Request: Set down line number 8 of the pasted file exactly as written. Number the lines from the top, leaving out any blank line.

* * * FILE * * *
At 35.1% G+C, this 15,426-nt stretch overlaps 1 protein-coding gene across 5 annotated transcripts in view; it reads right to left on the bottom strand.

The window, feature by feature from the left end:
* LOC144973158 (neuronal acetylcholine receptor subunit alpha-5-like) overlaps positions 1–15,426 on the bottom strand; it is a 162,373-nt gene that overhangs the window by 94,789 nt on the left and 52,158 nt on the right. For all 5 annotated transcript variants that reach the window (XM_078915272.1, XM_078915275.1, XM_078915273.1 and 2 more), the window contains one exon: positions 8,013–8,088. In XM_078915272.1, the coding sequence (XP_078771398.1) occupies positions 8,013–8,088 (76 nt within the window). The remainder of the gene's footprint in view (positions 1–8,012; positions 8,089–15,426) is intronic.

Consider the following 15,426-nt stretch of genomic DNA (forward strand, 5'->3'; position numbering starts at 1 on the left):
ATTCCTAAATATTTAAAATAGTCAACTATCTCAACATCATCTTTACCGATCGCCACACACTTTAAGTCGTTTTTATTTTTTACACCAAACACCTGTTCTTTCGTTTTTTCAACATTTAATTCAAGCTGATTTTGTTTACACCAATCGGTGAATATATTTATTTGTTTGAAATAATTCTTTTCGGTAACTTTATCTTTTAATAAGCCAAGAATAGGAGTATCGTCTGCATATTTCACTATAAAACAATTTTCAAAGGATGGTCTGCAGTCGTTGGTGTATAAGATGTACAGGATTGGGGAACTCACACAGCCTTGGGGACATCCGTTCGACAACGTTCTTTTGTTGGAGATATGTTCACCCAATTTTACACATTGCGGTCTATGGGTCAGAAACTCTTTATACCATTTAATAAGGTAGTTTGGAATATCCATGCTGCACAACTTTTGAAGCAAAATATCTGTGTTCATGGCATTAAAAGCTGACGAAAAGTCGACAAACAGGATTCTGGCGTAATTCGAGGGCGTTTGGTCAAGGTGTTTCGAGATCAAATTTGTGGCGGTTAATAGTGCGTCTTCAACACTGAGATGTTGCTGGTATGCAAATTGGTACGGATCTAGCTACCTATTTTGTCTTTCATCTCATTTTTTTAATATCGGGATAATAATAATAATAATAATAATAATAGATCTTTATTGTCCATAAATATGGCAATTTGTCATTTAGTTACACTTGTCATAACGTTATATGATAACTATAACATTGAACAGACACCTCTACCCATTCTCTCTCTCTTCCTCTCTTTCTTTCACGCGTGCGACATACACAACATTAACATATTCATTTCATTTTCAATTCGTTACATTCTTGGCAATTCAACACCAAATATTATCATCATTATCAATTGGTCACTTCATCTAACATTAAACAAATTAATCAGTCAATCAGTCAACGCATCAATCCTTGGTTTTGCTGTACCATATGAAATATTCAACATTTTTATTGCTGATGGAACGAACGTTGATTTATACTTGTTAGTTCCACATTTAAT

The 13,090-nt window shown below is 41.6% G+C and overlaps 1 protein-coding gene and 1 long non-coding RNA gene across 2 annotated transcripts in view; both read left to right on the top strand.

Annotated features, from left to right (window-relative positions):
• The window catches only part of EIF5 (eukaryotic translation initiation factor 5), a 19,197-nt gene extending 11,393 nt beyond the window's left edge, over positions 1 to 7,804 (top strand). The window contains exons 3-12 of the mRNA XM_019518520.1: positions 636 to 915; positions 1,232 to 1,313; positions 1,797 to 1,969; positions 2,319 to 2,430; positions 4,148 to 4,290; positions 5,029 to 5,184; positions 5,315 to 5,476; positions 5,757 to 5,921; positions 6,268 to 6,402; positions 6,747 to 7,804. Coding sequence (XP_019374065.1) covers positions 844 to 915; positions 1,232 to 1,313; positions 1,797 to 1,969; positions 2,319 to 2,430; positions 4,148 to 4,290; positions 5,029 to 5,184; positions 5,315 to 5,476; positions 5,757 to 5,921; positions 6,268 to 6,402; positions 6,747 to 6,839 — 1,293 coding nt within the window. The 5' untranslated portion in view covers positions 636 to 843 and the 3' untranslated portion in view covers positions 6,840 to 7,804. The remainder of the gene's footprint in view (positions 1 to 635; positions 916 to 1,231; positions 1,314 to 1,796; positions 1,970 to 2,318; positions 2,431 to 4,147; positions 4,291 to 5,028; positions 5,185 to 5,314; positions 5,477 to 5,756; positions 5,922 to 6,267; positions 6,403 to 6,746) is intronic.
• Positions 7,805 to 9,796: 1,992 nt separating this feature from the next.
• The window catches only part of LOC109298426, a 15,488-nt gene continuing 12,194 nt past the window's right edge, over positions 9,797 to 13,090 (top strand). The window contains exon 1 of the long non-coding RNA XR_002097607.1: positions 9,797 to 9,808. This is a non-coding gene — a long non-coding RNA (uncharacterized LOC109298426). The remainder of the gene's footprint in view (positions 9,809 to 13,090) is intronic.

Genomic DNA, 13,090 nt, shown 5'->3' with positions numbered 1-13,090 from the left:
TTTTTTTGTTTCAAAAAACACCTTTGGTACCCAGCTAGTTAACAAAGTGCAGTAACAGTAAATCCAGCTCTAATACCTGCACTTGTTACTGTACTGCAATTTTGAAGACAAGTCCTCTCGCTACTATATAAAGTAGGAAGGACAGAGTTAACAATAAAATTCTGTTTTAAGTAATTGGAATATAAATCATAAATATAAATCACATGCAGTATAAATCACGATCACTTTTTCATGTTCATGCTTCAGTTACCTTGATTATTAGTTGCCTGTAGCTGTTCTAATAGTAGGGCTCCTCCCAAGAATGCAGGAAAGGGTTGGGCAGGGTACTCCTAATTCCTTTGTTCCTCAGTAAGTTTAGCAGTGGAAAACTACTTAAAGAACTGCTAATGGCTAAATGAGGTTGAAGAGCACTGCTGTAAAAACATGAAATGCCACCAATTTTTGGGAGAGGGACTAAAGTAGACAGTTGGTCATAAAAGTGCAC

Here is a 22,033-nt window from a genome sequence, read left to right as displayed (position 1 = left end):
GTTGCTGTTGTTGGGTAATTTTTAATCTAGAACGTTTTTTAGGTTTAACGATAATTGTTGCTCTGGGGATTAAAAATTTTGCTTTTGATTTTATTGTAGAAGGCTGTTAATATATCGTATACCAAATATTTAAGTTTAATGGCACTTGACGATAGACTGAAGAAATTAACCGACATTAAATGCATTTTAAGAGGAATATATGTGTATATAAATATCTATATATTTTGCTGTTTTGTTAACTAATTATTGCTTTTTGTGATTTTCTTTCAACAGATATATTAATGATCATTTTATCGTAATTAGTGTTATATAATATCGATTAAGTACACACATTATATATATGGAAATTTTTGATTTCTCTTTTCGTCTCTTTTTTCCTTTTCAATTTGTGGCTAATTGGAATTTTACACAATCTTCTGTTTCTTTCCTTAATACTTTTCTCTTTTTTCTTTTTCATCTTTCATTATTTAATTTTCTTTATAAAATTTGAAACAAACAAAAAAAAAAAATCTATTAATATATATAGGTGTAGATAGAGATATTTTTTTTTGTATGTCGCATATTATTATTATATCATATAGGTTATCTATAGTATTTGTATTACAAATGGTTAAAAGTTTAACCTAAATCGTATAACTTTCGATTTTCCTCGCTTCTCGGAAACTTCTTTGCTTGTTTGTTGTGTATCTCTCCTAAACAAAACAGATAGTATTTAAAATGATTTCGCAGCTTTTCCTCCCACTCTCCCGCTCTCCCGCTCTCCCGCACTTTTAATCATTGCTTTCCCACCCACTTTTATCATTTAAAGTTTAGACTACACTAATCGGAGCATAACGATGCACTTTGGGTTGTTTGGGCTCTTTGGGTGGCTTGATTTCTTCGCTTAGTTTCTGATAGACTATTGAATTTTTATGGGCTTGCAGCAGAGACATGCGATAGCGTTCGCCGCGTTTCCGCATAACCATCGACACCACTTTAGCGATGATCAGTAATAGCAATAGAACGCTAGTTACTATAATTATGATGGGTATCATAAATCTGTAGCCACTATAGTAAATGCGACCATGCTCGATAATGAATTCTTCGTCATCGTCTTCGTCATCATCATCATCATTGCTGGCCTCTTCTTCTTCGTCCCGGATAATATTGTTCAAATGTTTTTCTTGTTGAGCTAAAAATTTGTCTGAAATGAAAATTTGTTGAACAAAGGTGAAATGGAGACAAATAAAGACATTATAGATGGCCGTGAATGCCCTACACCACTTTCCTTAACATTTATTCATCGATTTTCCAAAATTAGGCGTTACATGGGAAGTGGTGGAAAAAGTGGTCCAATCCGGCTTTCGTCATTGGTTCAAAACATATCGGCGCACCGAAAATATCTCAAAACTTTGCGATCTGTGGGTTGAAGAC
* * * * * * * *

• The window catches only part of EIF5 (eukaryotic translation initiation factor 5), a 19,197-nt gene extending 11,393 nt beyond the window's left edge, over positions 1 to 7,804 (top strand). The window contains exons 3-12 of the mRNA XM_019518520.1: positions 636 to 915; positions 1,232 to 1,313; positions 1,797 to 1,969; positions 2,319 to 2,430; positions 4,148 to 4,290; positions 5,029 to 5,184; positions 5,315 to 5,476; positions 5,757 to 5,921; positions 6,268 to 6,402; positions 6,747 to 7,804. Coding sequence (XP_019374065.1) covers positions 844 to 915; positions 1,232 to 1,313; positions 1,797 to 1,969; positions 2,319 to 2,430; positions 4,148 to 4,290; positions 5,029 to 5,184; positions 5,315 to 5,476; positions 5,757 to 5,921; positions 6,268 to 6,402; positions 6,747 to 6,839 — 1,293 coding nt within the window. The 5' untranslated portion in view covers positions 636 to 843 and the 3' untranslated portion in view covers positions 6,840 to 7,804. The remainder of the gene's footprint in view (positions 1 to 635; positions 916 to 1,231; positions 1,314 to 1,796; positions 1,970 to 2,318; positions 2,431 to 4,147; positions 4,291 to 5,028; positions 5,185 to 5,314; positions 5,477 to 5,756; positions 5,922 to 6,267; positions 6,403 to 6,746) is intronic.